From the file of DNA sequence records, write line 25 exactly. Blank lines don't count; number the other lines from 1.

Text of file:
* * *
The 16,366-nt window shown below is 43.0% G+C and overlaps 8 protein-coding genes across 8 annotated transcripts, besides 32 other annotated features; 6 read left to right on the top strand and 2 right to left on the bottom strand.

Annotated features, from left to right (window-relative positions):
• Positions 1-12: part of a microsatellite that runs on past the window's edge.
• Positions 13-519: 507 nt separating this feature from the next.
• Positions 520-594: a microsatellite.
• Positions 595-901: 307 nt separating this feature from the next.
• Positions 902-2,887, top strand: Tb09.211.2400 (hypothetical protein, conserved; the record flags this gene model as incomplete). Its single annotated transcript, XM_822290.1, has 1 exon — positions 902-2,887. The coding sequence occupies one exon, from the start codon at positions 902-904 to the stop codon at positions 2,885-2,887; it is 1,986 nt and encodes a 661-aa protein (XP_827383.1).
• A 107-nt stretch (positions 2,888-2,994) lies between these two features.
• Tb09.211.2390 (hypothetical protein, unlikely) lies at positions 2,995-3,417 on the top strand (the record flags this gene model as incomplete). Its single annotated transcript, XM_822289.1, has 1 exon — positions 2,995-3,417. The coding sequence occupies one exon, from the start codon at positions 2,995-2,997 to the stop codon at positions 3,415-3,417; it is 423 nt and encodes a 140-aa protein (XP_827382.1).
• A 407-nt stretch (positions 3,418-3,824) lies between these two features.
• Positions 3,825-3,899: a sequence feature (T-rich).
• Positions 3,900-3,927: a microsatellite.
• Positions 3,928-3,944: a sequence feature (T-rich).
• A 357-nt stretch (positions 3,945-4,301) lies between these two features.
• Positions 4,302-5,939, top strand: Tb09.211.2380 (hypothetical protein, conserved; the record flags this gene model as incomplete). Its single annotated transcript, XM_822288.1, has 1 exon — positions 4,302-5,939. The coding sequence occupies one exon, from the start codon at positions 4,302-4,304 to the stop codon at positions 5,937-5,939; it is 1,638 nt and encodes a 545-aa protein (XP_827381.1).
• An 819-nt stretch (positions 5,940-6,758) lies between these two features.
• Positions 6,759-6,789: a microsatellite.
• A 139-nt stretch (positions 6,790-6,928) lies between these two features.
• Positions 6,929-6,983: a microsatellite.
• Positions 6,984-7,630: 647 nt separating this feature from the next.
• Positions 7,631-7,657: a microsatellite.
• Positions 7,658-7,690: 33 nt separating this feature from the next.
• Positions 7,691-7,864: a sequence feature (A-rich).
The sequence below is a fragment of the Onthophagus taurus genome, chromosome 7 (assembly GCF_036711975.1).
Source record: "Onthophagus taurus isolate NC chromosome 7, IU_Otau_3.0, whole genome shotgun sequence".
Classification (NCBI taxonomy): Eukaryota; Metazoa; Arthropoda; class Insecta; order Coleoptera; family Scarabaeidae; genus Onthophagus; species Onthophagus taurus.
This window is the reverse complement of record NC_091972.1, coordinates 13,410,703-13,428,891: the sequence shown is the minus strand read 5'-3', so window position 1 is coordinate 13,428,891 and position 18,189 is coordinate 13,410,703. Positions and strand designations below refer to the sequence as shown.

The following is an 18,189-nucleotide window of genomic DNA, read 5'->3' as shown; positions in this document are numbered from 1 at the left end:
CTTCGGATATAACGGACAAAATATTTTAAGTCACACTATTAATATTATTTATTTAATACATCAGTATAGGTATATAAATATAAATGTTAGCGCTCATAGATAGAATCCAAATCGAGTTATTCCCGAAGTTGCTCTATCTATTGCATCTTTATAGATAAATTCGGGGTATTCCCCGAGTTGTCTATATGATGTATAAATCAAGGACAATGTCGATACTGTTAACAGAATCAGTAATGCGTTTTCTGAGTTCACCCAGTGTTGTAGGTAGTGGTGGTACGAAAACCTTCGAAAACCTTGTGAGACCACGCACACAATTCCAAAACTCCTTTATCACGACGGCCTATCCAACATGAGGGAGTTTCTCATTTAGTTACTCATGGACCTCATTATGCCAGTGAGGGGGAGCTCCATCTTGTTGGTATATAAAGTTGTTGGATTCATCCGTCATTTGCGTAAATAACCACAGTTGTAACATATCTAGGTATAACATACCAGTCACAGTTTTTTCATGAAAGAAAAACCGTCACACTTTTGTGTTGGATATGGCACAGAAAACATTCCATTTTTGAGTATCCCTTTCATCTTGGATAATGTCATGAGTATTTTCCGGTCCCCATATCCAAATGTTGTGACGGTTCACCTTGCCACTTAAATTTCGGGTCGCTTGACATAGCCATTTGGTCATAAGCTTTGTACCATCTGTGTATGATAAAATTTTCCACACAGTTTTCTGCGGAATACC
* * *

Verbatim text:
Source record: "Onthophagus taurus isolate NC chromosome 7, IU_Otau_3.0, whole genome shotgun sequence".